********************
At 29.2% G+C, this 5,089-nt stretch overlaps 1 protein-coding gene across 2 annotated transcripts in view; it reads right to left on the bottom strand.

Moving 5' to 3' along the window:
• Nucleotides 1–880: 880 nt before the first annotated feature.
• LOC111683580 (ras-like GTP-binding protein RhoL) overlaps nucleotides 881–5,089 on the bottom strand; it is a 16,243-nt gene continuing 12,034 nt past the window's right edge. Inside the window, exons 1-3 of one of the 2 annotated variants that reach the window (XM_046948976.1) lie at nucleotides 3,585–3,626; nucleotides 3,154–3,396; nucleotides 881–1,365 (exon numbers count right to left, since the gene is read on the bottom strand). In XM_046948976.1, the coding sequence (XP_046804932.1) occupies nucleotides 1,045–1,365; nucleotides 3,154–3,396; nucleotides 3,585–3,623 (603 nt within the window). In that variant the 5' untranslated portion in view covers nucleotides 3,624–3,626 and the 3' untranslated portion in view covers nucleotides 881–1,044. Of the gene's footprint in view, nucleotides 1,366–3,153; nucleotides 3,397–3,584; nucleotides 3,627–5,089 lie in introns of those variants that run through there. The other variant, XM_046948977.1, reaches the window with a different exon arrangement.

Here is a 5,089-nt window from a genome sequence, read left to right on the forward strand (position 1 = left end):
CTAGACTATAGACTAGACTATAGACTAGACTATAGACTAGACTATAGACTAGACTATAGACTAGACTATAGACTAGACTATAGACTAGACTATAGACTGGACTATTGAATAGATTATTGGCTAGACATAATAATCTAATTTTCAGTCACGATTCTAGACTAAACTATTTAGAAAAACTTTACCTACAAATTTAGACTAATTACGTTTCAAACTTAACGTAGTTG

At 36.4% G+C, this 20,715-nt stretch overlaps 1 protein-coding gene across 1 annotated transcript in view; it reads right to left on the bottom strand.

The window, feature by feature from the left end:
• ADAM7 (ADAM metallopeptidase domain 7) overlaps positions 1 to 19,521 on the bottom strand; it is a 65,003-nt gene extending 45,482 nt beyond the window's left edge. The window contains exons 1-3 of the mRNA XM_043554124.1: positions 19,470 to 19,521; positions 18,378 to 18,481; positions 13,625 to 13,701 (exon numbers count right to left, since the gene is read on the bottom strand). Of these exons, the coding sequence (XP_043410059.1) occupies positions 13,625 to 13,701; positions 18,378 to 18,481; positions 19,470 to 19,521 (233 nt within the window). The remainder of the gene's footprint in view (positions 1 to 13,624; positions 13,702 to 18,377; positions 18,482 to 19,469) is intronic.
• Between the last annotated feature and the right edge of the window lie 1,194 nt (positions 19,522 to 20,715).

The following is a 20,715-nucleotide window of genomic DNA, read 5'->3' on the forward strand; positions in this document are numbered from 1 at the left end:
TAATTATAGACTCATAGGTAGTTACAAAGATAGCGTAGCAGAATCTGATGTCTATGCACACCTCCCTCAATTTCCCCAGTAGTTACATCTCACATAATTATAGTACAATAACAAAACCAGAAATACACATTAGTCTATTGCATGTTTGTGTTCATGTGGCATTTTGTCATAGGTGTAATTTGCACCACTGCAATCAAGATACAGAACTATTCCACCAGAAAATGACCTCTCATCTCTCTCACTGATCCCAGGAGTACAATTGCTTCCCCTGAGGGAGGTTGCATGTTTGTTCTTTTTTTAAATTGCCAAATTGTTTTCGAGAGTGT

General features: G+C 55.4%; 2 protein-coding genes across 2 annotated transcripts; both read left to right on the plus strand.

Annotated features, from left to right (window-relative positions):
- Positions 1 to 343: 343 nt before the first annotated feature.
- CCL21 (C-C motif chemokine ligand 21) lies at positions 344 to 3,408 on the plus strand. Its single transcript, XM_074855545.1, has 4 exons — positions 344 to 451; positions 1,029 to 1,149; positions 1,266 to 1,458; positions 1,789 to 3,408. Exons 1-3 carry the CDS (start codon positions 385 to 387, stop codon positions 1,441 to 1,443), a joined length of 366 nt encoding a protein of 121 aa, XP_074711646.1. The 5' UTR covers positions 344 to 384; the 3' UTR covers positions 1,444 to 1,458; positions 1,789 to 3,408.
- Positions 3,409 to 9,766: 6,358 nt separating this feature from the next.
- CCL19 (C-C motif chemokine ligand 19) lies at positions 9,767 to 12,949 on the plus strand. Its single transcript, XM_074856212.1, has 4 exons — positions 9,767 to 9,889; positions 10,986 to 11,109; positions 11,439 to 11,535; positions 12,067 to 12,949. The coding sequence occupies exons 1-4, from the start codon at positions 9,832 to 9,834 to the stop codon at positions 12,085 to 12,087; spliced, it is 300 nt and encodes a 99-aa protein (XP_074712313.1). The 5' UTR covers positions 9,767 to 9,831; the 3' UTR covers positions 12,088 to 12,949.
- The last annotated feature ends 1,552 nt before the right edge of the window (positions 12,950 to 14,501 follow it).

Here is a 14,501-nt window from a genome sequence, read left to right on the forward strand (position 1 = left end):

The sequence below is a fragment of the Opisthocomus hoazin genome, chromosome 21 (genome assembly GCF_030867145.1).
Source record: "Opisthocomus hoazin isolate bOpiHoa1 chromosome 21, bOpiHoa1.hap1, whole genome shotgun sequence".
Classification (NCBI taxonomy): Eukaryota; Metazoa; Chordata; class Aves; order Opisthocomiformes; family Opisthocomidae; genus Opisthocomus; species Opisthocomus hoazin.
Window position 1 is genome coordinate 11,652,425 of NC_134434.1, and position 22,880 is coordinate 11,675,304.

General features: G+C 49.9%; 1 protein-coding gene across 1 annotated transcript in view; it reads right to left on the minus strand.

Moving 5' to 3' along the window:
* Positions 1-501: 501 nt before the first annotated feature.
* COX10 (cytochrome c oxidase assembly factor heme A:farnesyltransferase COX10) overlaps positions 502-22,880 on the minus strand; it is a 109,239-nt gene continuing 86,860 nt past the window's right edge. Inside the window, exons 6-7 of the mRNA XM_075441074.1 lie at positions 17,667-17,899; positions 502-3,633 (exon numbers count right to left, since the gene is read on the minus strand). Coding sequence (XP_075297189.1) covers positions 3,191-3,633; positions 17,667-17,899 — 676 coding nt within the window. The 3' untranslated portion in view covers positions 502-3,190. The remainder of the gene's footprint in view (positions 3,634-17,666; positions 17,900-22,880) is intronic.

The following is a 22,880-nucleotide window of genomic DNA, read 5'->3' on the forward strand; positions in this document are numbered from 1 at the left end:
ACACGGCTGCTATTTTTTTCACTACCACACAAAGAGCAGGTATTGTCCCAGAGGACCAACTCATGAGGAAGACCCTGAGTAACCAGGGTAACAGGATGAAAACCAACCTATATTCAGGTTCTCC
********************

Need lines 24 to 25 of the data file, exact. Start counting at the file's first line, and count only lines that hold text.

Window position 1 is genome coordinate 11,652,425 of NC_134434.1, and position 22,880 is coordinate 11,675,304.

General features: G+C 49.9%; 1 protein-coding gene across 1 annotated transcript in view; it reads right to left on the minus strand.